Na’aseh ve’nishma is one of the best-known phrases related to the Shavuot holiday. Standing at Sinai we declared, “Na’aseh, we will do” and nishmah, from the word shema, “we will hear.”
More recently, the term “shema” has been understood differently. It is not to hear as much as it is to listen as there is a difference between the two. Hearing is external, superficial and yes, simple; all one does is take in the physical sounds.
Listening is more complex. It is internal – requiring full concentration to deeply absorb and integrate the words being said.
The challenge to understand shema as “listen” rather than “hear” is one that I have often shared over the years. In this process I didn’t pay much attention to shema as hearing. I viewed it as a natural phenomenon, a mundane activity that requires little or no effort.
No more. Things for me have now changed. I’ve come to recognize that the gift of hearing is not a given. It’s not simple.
It all started when I boarded a plane in London a few years ago. My hearing was then perfect. When landing in New York, I noticed that my hearing in my left ear had diminished. By the time I received ENT help, I was told an infection had developed and nothing could be done. So far, all of the hearing aids I have tried have not helped.
I am not alone. Loss of hearing is now commonplace. Nearly 25% of those aged 65 to 74 and 50% of those 75 and older are hearing impaired.
At the onset, I made light of my problem. Once, my wife Toby shared with me that there was an “ugly” woman in shul. I had never heard Toby use that word about anyone, and questioned her. She responded: I didn’t say she’s “ugly,” I said she’s “lovely.”
Most recently, while in Israel, the Yerushalayim basketball team beat Maccabi Tel Aviv. No small feat. At the end of the game, the stands erupted with the song “Mashiach Mashiach, ay yay yay.” I turned to my daughter Elana and said, “people are so holy – even in a basketball victory they sing about Mashiach!” She looked at me astounded, “Abba, they are not singing Mashiach, they are singing ‘gaviah gaviah (trophy).’”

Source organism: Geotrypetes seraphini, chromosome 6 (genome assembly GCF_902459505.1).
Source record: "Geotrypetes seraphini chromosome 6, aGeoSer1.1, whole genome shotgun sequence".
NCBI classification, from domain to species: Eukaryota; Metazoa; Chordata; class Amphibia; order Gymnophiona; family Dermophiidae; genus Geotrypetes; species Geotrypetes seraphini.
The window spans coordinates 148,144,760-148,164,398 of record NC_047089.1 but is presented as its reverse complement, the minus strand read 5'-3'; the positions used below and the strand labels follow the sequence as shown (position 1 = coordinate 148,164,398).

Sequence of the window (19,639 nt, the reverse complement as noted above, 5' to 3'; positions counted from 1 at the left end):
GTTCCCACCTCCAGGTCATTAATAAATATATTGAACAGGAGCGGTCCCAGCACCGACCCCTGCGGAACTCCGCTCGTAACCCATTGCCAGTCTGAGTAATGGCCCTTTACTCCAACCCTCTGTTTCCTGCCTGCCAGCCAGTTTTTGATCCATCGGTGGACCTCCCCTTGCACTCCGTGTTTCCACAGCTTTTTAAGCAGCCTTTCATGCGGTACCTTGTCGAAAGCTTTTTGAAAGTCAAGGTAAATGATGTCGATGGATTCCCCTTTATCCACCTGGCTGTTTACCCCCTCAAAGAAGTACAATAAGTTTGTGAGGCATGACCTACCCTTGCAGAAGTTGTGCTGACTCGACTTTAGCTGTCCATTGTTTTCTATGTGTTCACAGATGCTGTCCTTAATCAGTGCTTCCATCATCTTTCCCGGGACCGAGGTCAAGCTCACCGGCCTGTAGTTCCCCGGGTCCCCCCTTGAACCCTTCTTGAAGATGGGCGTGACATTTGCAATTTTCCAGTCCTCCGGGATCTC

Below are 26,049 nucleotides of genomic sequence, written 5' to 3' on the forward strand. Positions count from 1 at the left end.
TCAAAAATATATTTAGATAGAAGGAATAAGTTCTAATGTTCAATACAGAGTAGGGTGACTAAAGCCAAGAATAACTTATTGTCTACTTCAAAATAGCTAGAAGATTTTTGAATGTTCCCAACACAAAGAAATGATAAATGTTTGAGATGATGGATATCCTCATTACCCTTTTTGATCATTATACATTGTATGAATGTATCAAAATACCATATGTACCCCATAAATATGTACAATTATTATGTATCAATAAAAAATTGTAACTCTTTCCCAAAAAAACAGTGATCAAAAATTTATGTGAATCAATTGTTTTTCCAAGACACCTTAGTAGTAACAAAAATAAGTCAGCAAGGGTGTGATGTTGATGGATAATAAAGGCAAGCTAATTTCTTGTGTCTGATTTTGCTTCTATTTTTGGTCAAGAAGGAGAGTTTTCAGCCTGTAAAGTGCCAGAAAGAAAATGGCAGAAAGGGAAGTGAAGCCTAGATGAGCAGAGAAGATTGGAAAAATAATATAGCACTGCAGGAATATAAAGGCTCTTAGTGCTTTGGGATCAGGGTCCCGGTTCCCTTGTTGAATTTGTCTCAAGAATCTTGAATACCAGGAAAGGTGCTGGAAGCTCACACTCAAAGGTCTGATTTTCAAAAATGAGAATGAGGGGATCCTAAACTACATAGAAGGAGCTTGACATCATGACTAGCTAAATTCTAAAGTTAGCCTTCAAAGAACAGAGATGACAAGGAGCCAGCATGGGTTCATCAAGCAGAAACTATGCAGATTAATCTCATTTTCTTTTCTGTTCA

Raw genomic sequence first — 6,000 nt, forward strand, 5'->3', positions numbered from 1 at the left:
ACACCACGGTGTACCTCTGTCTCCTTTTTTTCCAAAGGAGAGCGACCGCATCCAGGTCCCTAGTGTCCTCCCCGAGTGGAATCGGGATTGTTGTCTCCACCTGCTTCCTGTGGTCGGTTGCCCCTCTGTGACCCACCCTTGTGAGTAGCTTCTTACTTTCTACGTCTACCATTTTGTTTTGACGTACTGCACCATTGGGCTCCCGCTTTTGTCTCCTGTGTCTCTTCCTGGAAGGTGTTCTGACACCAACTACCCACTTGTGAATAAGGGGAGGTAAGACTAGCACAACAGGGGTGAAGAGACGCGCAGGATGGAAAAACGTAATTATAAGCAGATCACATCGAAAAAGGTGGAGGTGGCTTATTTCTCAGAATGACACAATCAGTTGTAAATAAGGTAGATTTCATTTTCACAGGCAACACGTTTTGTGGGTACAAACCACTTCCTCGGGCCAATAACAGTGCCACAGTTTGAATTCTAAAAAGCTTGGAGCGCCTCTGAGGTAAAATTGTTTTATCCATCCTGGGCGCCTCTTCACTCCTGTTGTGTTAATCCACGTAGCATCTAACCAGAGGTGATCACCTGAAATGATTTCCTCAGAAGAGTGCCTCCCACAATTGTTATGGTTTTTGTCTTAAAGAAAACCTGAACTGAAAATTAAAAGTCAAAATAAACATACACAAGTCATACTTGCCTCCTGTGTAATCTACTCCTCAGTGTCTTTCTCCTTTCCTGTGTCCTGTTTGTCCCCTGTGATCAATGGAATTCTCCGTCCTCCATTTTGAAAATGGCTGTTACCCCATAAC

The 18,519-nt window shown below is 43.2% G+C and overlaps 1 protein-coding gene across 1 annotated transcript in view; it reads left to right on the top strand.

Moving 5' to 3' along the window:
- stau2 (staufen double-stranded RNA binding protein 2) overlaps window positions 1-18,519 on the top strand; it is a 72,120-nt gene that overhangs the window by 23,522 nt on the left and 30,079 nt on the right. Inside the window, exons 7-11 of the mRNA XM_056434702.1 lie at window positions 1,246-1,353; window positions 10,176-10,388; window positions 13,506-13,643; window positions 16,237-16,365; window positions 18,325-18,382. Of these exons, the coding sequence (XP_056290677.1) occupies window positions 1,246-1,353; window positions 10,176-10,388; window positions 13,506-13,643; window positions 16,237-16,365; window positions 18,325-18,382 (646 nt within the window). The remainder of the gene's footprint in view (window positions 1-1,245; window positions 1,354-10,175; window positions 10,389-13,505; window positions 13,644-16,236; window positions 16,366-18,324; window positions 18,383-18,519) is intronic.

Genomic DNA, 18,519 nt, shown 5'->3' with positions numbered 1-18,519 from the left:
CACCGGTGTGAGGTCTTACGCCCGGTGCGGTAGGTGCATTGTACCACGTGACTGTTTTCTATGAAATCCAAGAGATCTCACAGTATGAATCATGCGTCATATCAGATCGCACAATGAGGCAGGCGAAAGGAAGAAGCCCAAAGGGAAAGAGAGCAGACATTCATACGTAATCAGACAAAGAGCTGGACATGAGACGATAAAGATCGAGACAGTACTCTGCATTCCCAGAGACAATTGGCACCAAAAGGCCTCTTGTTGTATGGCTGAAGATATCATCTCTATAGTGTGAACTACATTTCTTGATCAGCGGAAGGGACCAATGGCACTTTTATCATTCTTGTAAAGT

But the comical has now become much more serious. I recognize that I often look lost. When people speak to me, especially in a crowd, I cannot hear. Often I respond to a question with an answer that has nothing to do with the issue presented. At other times when I do not respond, people may feel I’m upset with them. It is not uncommon for me to feel shut out; what’s before me seems to be passing me by. Even when I’m in a room with others, it’s almost as if I’m somewhere else.
My feelings of exclusion are now exacerbated when I come across halachot which declare that one who is deaf is exempt from mitzvot dependent upon hearing. For example, a deaf person is exempt from the mitzvah of megillah, which must be heard.
The rabbis may have instituted this law to make life easier for the deaf. If obligated, the deaf would come up short, as they cannot fulfill mitzvot that involve hearing. The intention of the rabbis was to calm the deaf, telling them that there is no need to be upset as this mitzvah is not your obligation.
But it’s not so simple. The deaf may feel that they are second-class citizens by being excluded from this mitzvah. While this exemption does not apply to me directly as I am not deaf, my loss of hearing has sensitized me to the challenges faced by those who cannot hear at all. Shouldn’t they, too, be obligated in such an important mitzvah?